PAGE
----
31. 1- CAC comprises condensation of acetyl CoA with oxaloacetate to form citric acid. This reaction is catalyzed by citrate synthase (condensing enzyme). 2-Citrate is then isomerized into isocitrate. This is done by a dehydration step followed by re hydration step. The enzyme catalyzing both steps is called aconitase. 3-Isocitrate is oxidized and decarboxylated to -ketoglutarate. This reaction is catalyzed by isocitratedehydrogenase. The intermediate of this reaction is oxalosuccinate.

  32. 4- SuccinylCoA is formed by oxidative decarboxylation of α-ketoglutarate.This reaction is catalyzed by α-ketoglutaratedehydrogenase complex 5- The succinylCoA has an energy rich bond. The cleavage of the thioester bond of succinylCoA is coupled to the phosphorylation of guanosinediphosphate (GDP) leading to the formation of succinate and GTP. This reversible reaction is catalyzed by thiokinase enzyme . The -phosphate group of GTP is readily transferred to adenosine diphosphate (ADP) to form ATP .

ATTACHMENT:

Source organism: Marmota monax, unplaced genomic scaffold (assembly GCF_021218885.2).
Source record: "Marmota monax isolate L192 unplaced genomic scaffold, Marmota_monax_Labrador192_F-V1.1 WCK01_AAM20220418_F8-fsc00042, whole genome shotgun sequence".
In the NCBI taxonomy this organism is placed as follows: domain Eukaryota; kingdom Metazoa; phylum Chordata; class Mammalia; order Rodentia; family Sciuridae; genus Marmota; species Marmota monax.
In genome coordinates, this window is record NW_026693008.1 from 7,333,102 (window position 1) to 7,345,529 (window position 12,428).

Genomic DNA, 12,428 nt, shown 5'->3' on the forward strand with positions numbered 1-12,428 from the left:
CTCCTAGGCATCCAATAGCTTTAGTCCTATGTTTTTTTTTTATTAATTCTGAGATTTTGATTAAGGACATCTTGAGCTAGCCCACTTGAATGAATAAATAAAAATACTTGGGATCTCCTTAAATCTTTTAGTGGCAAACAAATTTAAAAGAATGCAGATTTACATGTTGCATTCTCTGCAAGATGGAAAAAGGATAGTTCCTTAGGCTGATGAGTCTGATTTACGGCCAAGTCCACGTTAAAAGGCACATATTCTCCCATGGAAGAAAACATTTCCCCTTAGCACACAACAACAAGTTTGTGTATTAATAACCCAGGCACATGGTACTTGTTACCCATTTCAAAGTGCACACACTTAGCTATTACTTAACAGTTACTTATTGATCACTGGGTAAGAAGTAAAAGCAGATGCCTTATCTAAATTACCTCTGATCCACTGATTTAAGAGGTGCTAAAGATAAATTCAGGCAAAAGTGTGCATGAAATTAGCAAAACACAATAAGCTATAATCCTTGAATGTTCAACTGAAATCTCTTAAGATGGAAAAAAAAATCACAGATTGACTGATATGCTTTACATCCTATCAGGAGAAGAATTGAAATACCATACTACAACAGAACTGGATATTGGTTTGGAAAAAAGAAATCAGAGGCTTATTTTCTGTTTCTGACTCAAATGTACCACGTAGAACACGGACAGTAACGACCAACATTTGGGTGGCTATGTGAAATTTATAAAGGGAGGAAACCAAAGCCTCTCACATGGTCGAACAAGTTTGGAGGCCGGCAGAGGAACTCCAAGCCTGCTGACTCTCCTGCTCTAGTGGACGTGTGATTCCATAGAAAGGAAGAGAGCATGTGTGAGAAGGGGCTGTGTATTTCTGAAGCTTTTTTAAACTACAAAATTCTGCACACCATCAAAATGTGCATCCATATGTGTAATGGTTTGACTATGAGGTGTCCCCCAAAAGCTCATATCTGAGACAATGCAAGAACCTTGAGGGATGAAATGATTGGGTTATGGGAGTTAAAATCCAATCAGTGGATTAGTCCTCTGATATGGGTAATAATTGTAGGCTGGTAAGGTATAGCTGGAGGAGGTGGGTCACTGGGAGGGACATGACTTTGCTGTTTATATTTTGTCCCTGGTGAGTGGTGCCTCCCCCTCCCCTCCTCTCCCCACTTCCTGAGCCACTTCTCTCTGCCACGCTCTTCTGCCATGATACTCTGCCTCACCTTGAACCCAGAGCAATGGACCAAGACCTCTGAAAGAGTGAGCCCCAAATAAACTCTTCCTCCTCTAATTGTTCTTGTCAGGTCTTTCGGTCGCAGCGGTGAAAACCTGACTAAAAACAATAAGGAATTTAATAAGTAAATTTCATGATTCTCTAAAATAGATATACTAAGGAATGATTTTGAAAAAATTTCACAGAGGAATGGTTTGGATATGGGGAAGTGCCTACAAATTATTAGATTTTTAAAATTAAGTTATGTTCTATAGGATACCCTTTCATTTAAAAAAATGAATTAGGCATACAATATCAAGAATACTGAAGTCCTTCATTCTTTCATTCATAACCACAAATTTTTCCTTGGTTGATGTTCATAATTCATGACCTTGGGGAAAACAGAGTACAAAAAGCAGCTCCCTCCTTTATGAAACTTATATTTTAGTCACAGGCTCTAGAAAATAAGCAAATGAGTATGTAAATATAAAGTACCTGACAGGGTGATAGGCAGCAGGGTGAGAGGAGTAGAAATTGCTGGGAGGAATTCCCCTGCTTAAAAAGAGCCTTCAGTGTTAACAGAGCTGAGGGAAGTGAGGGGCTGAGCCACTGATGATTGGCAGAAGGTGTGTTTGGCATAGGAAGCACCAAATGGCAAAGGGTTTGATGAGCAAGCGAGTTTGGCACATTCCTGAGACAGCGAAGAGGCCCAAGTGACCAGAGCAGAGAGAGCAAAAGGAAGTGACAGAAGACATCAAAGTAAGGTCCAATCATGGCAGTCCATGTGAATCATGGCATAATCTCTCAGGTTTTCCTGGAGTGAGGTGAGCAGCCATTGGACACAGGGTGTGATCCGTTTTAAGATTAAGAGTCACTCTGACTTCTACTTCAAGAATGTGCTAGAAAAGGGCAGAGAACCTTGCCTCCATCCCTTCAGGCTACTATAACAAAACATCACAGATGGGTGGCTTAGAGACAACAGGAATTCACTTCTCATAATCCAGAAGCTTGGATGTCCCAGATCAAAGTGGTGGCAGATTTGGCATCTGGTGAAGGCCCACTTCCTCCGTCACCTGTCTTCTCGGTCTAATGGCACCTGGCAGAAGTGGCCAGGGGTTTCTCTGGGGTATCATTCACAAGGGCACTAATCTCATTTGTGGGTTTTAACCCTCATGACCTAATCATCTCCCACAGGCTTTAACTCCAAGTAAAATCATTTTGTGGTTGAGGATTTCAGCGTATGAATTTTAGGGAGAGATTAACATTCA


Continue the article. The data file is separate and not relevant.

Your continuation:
33. 6- Oxaloacetate is regenerated by oxidation of succinate. This is done through three steps: a)Succinate is oxidized to fumarate by succinatedehydrogenase using FAD as a hydrogen acceptor. b)Fumarate is hydrated by fumarase enzyme to malate. c) Finally, malate is oxidized to oxaloacetate by malatedehydrogenase using NAD+ as hydrogen carrier.

  34. ETC ETC Importance of CAC: I- Energy production: Every one mole of acetyl- CoA produces 12 moles of ATP as follows: 3 NADH, H+ 9ATP FADH2 2ATP Substrate level ADP + Pi ATP Total 12 ATP

  35. II-It is amphibolic pathway i.e. both catabolic and anabolic: a) Catabolic functions: It is the final common metabolic pathway for oxidation of carbohydrates, fats and proteins.

  36. b) Anabolic functions: The most important anabolic functions are: 1- Citrate in the cytosol by ATP-citartelyase gives acetyl CoA which is used for synthesis of fatty acids and cholesterol. CoA Citrate Lyase Citrate Oxaloacetate + acetyl CoASH ATP ADP+Pi